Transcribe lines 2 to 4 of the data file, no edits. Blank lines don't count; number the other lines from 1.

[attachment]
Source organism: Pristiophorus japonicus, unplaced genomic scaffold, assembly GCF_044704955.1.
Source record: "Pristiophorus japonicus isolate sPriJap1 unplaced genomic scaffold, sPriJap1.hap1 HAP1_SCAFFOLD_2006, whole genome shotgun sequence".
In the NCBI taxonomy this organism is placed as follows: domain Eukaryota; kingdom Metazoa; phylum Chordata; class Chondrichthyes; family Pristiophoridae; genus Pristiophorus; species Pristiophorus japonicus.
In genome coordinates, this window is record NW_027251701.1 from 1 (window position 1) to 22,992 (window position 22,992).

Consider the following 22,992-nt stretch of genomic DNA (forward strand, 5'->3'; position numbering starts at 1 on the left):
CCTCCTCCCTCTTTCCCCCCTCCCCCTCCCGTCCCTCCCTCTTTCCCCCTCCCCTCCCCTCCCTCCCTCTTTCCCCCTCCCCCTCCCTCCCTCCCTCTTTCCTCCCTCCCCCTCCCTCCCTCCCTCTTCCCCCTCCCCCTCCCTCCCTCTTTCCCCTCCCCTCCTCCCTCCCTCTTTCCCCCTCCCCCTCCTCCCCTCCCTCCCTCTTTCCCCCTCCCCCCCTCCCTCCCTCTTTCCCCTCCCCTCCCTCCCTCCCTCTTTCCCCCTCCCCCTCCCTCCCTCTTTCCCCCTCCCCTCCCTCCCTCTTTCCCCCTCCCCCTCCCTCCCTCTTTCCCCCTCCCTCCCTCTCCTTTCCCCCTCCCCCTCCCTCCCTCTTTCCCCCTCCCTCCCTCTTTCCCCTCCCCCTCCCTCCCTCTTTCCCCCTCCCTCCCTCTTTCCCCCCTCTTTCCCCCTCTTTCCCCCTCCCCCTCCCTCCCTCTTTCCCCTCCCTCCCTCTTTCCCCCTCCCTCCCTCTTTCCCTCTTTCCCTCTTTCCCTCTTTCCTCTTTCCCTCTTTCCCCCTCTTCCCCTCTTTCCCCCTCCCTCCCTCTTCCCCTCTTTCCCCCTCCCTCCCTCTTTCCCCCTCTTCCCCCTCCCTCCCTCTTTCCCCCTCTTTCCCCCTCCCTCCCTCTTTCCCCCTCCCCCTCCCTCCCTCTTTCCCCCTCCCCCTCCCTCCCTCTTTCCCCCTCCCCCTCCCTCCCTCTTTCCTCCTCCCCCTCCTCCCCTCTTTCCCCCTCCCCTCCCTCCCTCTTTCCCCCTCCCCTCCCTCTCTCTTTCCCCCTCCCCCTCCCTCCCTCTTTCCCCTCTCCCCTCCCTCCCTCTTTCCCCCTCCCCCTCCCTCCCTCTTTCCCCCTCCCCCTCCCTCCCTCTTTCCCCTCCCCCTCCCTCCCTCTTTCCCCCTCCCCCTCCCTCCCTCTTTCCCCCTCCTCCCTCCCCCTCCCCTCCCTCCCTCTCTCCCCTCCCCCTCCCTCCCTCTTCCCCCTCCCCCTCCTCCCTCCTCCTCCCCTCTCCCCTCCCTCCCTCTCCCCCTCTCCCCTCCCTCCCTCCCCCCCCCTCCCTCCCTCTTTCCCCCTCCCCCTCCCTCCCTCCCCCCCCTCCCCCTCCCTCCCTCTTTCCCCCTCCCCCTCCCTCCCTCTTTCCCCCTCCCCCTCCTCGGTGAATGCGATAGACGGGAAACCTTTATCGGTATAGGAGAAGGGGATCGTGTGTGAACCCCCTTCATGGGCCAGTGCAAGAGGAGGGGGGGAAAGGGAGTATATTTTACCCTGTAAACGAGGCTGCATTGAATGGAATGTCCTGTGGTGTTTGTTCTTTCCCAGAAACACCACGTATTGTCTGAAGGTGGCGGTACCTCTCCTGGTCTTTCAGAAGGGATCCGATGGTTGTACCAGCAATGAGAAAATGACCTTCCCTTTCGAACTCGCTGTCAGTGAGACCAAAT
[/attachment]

Source record: "Pristiophorus japonicus isolate sPriJap1 unplaced genomic scaffold, sPriJap1.hap1 HAP1_SCAFFOLD_2006, whole genome shotgun sequence".
In the NCBI taxonomy this organism is placed as follows: domain Eukaryota; kingdom Metazoa; phylum Chordata; class Chondrichthyes; family Pristiophoridae; genus Pristiophorus; species Pristiophorus japonicus.
In genome coordinates, this window is record NW_027251701.1 from 1 (window position 1) to 22,992 (window position 22,992).